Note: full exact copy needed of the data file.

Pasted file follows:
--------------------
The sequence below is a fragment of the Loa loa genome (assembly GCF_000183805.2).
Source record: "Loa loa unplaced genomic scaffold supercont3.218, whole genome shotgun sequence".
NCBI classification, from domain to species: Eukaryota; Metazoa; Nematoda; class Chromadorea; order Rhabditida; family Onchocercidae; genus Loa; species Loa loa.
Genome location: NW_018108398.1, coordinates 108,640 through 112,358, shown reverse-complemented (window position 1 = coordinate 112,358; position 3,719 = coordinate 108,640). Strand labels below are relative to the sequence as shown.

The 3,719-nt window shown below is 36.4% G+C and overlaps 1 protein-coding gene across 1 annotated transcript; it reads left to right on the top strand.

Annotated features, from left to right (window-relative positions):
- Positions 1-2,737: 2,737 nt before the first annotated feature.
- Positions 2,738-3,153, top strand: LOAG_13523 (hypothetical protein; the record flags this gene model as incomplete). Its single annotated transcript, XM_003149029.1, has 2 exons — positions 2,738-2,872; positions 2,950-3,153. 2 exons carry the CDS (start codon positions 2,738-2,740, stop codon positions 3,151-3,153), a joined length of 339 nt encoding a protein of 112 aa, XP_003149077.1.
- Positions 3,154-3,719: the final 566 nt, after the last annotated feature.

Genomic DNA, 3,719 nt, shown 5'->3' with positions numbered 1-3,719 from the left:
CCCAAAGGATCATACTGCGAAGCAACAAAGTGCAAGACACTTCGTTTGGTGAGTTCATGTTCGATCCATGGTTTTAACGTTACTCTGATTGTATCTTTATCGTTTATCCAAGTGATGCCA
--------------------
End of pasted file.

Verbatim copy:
The sequence below is a fragment of the Loa loa genome (assembly GCF_000183805.2).
Source record: "Loa loa unplaced genomic scaffold supercont3.218, whole genome shotgun sequence".
NCBI classification, from domain to species: Eukaryota; Metazoa; Nematoda; class Chromadorea; order Rhabditida; family Onchocercidae; genus Loa; species Loa loa.
Genome location: NW_018108398.1, coordinates 108,640 through 112,358, shown reverse-complemented (window position 1 = coordinate 112,358; position 3,719 = coordinate 108,640). Strand labels below are relative to the sequence as shown.

The 3,719-nt window shown below is 36.4% G+C and overlaps 1 protein-coding gene across 1 annotated transcript; it reads left to right on the top strand.

Annotated features, from left to right (window-relative positions):
- Positions 1-2,737: 2,737 nt before the first annotated feature.
- Positions 2,738-3,153, top strand: LOAG_13523 (hypothetical protein; the record flags this gene model as incomplete). Its single annotated transcript, XM_003149029.1, has 2 exons — positions 2,738-2,872; positions 2,950-3,153. 2 exons carry the CDS (start codon positions 2,738-2,740, stop codon positions 3,151-3,153), a joined length of 339 nt encoding a protein of 112 aa, XP_003149077.1.
- Positions 3,154-3,719: the final 566 nt, after the last annotated feature.

Genomic DNA, 3,719 nt, shown 5'->3' with positions numbered 1-3,719 from the left:
CCCAAAGGATCATACTGCGAAGCAACAAAGTGCAAGACACTTCGTTTGGTGAGTTCATGTTCGATCCATGGTTTTAACGTTACTCTGATTGTATCTTTATCGTTTATCCAAGTGATGCCA